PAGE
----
“I don’t think the current way that it’s working actually works,” she said, pointing to unions and other key players. “We’re funding failure.”
Justice said allowing parents to choose a private school or to homeschool their children themselves and opening up some competition would be part of “reclaiming education” from the current program of “indoctrination—that is what is happening.”
School Board Experience: Tough but Worthwhile
Before founding Moms for Liberty, a national group fighting for “the survival of America” by supporting parental rights, Justice served on the Indian River County School Board from 2016 to 2020.
It began simply enough: Justice and other parents were concerned that the only school in her county’s area, infested with rats and other problems, was going to be shut down.
While Democrats rejected her and some local Republican leaders referred to her as a RINO (Republican in Name Only), she won her race with about 60 percent of the vote.
Even after winning, the attacks were relentless, “because I’m a disrupter,” Justice said.
One of the most intense attacks came when a local liberal paper accused her of having an affair. Despite her father’s Jewish heritage, she was called an “anti-Semite” for resisting training materials from the controversial leftwing Southern Poverty Law Center.
“They decided they were going to make my life a living hell,” she said. “I wouldn’t go along with the grifters in the system, and so they hated me for it. It was nepotism left and right.”
Despite the attacks and being just one vote on the board, Justice said she feels that she made a positive difference. But she wishes she had done more.
“There was always lava burning underneath, and fire hiccups would surface from time to time,” she said. “I should have taken the education curtain—I got to see behind it—I should have pulled it back for everyone. I did what I could, but I wish everybody could see what I saw.”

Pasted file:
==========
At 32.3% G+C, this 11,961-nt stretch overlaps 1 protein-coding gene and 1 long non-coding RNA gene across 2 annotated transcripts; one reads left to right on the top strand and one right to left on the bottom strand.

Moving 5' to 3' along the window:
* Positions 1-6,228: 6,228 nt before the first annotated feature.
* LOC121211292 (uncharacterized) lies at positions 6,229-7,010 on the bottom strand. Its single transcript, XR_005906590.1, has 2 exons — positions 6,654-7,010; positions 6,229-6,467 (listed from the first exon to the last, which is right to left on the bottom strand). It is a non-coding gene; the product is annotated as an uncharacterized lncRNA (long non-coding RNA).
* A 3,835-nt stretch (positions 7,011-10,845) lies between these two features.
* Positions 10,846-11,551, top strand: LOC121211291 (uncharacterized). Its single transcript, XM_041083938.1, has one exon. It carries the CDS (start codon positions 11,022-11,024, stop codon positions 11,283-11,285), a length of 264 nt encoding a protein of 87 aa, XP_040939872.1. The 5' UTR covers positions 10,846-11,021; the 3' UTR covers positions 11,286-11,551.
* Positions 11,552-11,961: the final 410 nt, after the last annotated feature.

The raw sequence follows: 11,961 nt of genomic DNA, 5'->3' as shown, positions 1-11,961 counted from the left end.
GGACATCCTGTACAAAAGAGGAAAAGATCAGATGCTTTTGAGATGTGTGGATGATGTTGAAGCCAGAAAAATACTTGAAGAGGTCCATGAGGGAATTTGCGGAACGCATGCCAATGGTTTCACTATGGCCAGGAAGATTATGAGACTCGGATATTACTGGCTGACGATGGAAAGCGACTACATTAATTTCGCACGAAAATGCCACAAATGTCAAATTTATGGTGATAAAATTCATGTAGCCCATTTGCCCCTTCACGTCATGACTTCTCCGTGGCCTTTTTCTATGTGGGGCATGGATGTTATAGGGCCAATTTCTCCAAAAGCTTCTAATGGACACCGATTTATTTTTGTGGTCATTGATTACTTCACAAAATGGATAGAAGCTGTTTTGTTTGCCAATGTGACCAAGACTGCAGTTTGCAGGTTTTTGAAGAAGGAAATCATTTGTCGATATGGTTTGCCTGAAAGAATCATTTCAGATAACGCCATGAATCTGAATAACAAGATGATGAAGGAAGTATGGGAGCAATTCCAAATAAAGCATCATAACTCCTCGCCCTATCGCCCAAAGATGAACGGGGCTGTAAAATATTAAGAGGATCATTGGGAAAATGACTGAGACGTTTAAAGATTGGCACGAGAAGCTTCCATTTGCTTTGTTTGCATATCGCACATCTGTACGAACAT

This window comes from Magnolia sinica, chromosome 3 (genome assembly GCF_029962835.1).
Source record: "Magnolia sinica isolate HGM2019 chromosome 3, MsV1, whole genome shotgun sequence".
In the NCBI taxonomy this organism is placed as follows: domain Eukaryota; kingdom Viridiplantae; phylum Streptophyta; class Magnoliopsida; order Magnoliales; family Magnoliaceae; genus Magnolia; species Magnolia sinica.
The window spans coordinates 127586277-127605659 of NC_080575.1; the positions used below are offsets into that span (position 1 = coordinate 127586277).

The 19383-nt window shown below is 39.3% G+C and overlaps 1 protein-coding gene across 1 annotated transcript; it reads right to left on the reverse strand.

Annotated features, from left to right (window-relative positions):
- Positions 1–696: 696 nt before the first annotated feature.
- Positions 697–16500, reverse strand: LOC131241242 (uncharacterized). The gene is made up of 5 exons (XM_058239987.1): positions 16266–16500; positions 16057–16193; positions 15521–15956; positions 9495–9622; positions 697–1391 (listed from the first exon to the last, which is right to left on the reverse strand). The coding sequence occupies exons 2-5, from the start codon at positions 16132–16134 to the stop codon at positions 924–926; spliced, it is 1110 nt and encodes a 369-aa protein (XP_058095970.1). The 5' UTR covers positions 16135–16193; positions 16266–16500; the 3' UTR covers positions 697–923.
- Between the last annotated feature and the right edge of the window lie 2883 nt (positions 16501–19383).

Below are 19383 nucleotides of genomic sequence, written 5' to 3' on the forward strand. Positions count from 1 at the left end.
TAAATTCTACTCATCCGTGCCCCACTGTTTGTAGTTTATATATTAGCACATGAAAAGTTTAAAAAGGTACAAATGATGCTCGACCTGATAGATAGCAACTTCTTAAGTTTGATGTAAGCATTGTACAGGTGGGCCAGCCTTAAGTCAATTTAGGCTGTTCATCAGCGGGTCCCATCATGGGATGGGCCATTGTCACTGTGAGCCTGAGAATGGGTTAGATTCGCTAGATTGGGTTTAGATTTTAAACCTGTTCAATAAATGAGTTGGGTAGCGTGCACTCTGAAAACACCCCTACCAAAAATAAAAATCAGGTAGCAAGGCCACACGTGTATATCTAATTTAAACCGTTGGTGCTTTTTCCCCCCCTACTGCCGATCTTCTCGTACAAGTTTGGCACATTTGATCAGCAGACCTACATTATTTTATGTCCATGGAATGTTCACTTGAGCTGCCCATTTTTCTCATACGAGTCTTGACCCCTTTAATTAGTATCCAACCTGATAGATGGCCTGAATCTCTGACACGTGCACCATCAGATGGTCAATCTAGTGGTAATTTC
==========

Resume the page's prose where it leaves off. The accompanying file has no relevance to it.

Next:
She said the problems were never truly rectified.
“The district does two things well: protect itself and celebrate itself, including celebrating itself to disguise the failure,” Justice said.
‘Courage Is Contagious’: Moms for Liberty Is Born
Amid the battles taking place in the local school district, Justice connected with another school board member in the county north of hers who was facing similar struggles.
Tina Descovich, a mother of five who was elected to the Brevard County School Board the same year that Justice was elected to her school board, was very different than Justice, but was essentially fighting the same battle.
“We both had a visceral reaction to what was happening—the erosion of parental rights, the erosion of foundational principles of America,” Justice said. “Tina was in the same situation. We decided we had to do something.”
Just three weeks after launching Moms for Liberty, the mothers got a call from a woman in New York state who wanted to start a Long Island chapter.
Today, there are more than 200 chapters spread across almost 40 states, with the number of members growing rapidly.
Those chapters are working to get good legislation passed and get school board candidates who will support parental rights elected, Justice said. That includes vetting and endorsing candidates, creating a forum for debate, providing resources, and more.
In mid-July, Moms for Liberty will be hosting its Joyful Warrior National Summit, featuring speakers including Florida Gov. Ron DeSantis and First Lady Casey DeSantis, former U.S. Secretary of Housing and Urban Development Ben Carson, Sen. Rick Scott (R-Fla.), and many more.
“We’re really focused on unifying and education, that’s what empowers people,” Justice said when asked where the movement goes from here. “Nobody will fight harder for their kids than moms, and when unified and educated, they will rise.”
The “expert class” has failed Americans and parents, and now it’s time for mothers to trust themselves and each other in raising their own children.
“Parents now are looking at each other and realizing they are actually the experts,” she said.
Key targets of the group include the Marxist critical race theory, critical pedagogy, “gender” ideology, and other forms of anti-American indoctrination, academic failure, and “whatever issues are affecting our kids in school.”
“We know we’re fighting for the survival of America,” Justice said. “We didn’t ask for this. Moms and dads are wondering when we ever said this was OK, much less OK in K–3. We don’t want this taught. We will not let them redefine the boundaries between home and school.”
Within five years, she hopes that every state will have strong legislation protecting parental rights.
“Courage is contagious,” Justice said. “We see that in the growth of our chapters. We see that a spark can grow like a wildfire.”
Very early on in the struggle, a friend told Justice that they were now “war moms,” she said. It really stuck in her mind.
“It’s our job to tell all the moms in America that they are war moms now, and we all need to get ready to fight,” she said, saying that it was critical to remain a “joyful warrior” in the fight for the United States and future generations.